Sunday, September 11, 2016

September 11, 2016 - PS4, UHD, and the Home-Theater Thneed

It's hard to keep up with gaming news.  As a rule, I don't bother. 
I've got a Playstation 3, but only because back in 2008, they were the only affordable way of becoming a first Blu-ray disk adopter without frustration or headache...Although the fact that I used to have a Sega Genesis in college, and my parents never got me an Atari 2600 when I was a kid, didn't hurt the sales pitch either.  With the news of the latest Playstation 4 models, I'm still back a few years ago wondering whether they still catch on fire, and didn't even pay attention until they announced an upgrade for Blu3D capability.

Even last Thursday's big event for the two major game console players--timed to coincide with Apple's big iPhone 7 presentation--seems like "old news" to the core gamer community by now, but in my corner of the living-room-box industry, it still has hints of being a happening of major repercussions.
The big headline was that both Sony and Microsoft intend to roll out the "next generation" of their respective Playstation and X-Box One consoles--With the new advancement that both will now have a "regular" mass-market version, the PS4 Slim or X-Box One S, streamlined for the first-timer buyer, and an "advanced" version, the PS4 Pro or an in-development X-Box Scorpio, both now with 4K capability for ultra-high-definition UHD and high-dynamic-range HDR TV screens.
Playstation.Blog US, 9/7
With just one major difference:  Microsoft's Scorpio will be able the play the new 4K UHD Blu-ray disks.  PS4 Pro won't.


Sony stated why:  They wanted the Pro to be more efficient, without the added hardware of a UHD disk drive, to focus on its gaming capabilities and audience.
The new interest to both companies is not so much the consoles, but how each will be able to tap into the new market for virtual-reality player headsets--With Sony offering its own VR goggles, and MS hoping to be compatible with Oculus Rift's.

Most non-gamers will be asking the obvious questions about the new 4K/UHD news:  "What is that, anyway?", and "Who cares?"  To the gaming community, it's a make-or-break deal, leading to the same questions of who's going to "win the war" that's been fighting for eight years.  
Core technical gamers even point out the technical problems, such as the additional "lag" that can occur when ultra-high-definition graphics have to be translated to larger size screens.
(5 Reasons to Be Concerned About the PS4 Pro, Cinemablend 9/8)
But the real problem here lies in between:

4K UHD, a new higher-definition video format for larger-size flatscreens 48" and up (way up) has been the main central focus of the entire home-industry market at the moment, along with a new format of Blu-ray disk that will be needed to measure up to the new larger clarity--Some player/screen companies, like Samsung, even tossed over the previous push for 3D capability, quick to claim it was "dying", just to jump on the new express train.  After all, here came the new format, so time for the old to go into its dance off stage...Isn't that what's always supposed to happen?  And just wait till those VR headsets arrive, amirite, folks?
As Sony and Samsung roll out the first new lines of 4K large-size flatscreen, the picture quality clearly looks sharper and more amazing, but the public's reaction has largely been that they don't know exactly WHY they're meant to buy it.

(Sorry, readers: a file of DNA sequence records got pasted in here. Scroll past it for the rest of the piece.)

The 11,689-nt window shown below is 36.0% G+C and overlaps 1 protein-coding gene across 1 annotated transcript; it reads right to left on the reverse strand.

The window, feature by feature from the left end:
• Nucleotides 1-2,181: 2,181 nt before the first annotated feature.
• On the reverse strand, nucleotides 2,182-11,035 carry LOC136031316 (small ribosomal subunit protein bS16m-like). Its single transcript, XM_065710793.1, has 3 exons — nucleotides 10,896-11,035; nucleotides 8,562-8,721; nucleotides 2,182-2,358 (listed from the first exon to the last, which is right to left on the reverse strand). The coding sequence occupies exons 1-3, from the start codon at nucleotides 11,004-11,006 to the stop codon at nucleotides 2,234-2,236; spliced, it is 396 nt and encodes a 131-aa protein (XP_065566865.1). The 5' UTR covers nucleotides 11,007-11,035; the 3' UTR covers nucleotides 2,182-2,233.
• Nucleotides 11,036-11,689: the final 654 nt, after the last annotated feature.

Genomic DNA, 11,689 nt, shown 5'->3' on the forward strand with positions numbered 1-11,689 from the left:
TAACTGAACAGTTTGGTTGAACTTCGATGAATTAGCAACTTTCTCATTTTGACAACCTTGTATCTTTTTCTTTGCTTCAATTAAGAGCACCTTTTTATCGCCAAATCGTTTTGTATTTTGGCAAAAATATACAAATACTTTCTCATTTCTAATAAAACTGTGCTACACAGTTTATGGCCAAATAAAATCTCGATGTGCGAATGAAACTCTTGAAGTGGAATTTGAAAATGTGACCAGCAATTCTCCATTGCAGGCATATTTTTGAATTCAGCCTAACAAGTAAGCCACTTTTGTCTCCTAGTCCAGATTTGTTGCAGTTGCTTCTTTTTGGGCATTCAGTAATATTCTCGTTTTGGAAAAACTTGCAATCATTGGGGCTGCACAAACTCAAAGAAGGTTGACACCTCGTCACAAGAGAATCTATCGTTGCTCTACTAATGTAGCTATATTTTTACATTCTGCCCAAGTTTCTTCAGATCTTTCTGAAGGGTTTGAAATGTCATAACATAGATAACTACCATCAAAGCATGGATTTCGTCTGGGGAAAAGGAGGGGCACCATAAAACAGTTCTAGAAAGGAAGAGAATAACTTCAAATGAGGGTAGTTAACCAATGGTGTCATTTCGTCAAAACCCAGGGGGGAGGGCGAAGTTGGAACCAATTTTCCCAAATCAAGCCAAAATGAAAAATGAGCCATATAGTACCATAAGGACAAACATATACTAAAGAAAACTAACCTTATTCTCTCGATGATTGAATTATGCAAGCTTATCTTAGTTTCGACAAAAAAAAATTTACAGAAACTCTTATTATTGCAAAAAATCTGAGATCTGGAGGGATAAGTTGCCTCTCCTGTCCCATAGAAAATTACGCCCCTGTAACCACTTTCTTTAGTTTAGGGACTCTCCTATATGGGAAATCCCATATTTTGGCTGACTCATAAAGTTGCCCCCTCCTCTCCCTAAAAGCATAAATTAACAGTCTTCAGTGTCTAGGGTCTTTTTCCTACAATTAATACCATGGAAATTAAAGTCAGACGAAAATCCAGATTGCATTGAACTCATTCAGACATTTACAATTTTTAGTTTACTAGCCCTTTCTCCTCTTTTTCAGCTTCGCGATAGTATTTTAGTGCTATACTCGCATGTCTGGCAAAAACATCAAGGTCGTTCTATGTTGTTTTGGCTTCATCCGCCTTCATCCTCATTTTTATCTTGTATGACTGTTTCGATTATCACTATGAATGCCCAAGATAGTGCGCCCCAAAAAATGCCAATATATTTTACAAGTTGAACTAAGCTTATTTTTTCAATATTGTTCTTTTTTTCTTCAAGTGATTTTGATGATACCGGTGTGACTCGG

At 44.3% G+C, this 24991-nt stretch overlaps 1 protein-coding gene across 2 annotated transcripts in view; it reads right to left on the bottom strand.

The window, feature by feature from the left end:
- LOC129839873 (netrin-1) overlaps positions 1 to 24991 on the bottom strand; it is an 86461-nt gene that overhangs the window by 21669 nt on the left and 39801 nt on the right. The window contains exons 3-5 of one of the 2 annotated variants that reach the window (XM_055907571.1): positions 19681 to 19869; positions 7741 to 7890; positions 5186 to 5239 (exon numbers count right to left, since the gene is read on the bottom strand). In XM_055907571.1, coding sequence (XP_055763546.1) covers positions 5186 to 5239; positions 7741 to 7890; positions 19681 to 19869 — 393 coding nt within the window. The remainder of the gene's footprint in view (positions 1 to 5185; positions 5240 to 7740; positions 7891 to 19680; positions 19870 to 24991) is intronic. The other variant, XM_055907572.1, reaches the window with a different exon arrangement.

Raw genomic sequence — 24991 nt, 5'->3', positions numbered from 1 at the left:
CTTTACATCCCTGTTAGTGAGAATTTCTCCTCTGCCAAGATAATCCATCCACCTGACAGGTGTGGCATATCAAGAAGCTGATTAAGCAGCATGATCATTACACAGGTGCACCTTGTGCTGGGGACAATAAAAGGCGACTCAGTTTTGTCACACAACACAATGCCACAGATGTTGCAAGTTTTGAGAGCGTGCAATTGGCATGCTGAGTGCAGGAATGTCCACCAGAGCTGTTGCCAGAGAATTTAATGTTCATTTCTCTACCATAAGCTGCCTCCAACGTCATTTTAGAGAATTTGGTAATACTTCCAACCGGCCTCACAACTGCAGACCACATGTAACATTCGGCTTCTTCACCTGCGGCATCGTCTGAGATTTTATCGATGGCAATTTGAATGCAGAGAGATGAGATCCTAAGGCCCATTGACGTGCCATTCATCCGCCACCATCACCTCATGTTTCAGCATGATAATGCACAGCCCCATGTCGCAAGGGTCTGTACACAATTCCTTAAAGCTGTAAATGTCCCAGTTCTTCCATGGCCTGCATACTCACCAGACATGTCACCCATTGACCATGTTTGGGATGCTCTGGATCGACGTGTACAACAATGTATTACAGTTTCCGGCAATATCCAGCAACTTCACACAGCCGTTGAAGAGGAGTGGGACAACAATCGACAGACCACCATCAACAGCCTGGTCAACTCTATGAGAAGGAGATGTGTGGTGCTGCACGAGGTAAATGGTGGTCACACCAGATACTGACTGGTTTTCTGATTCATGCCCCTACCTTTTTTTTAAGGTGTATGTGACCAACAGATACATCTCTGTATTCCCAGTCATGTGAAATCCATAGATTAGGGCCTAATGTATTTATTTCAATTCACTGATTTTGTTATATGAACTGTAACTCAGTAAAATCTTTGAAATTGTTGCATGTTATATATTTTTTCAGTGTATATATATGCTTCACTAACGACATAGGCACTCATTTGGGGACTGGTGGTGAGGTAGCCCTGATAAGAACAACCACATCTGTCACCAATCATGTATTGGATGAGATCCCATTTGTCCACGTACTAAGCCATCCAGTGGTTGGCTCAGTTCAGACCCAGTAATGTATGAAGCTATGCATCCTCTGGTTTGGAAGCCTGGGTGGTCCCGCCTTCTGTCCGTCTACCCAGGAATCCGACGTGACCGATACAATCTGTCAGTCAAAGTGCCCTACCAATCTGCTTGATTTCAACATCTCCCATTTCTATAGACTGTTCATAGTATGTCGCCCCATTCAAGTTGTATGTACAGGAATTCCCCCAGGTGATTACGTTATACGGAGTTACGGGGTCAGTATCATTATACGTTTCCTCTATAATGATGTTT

Which has earned 4K UHD the nickname of "the Home Theater Thneed".  A word, of course, that comes from Dr. Seuss, for something that no one knows what exactly it is (it's a shirt, it's a sock, it's a glove, it's a hat!--But it has other uses, yes, far beyond that!) but good old fashioned Yankee entrepreneurship and marketing can persuade us is something that everyone, everyone, everyone needs. 

Like most formats, Blu-ray, VHS and DVD before it, UHD has to pass the three tests that any new technology has to overcome to drill and root itself into the public's mind as common:
  1. It must solve a consumer problem, 
  2. it needs a Killer App to hook us like bait, and 
  3. it needs to be accessible with fans of an existing technology to use it.

From the looks of things, the first test isn't going very well--The public doesn't quite seem to have a grasp of exactly what 4K is or why it differs from the 3DTV sets they were persuaded to invest in a few years earlier.  3D you can explain to any low-tech layman--"Watch movies the same way you can in theaters"--but 4K is a bit of a tougher sell to hesitant, tight-fisted audiences:  "It looks better!  On bigger sets!"  
To overcome the first test is the first crucial battle of the war, namely in not making the technology look like a BMW "toy" for conspicuous-consumers with too much disposable income and free time, and trying to make it look like something that would be in every sensible home.  UHD is a format whose very concept depends on the urge to go Bigger Is Better, pretty much a First World Problem which the public can often become a little morally judgmental about.  Especially if they don't have to pay for it.


The second test has been a bit, well, embarrassing.  As a new home-video format is being readied to roll out, most of the licenses for hot, hip, happening first-release titles have to be in current negotiation to include the new-format disk rights before the movie is released, which means mostly new movies from the last year or upcoming summer blockbuster season.  
And while Warner, Sony, Paramount and Fox continue to relicense old dependable genre titles for the new format--especially ones like ID4, Star Trek and the 80's Ghostbusters that can be used to tie into their new summer-'16 followups--the new UHD consumer can already enjoy 4K-upgraded disk releases of Pan, San Andreas, Exodus: Gods & Kings and Batman v. Superman: Dawn of Justice in never-before-seen sound and picture clarity.  Er...I pass, thanks?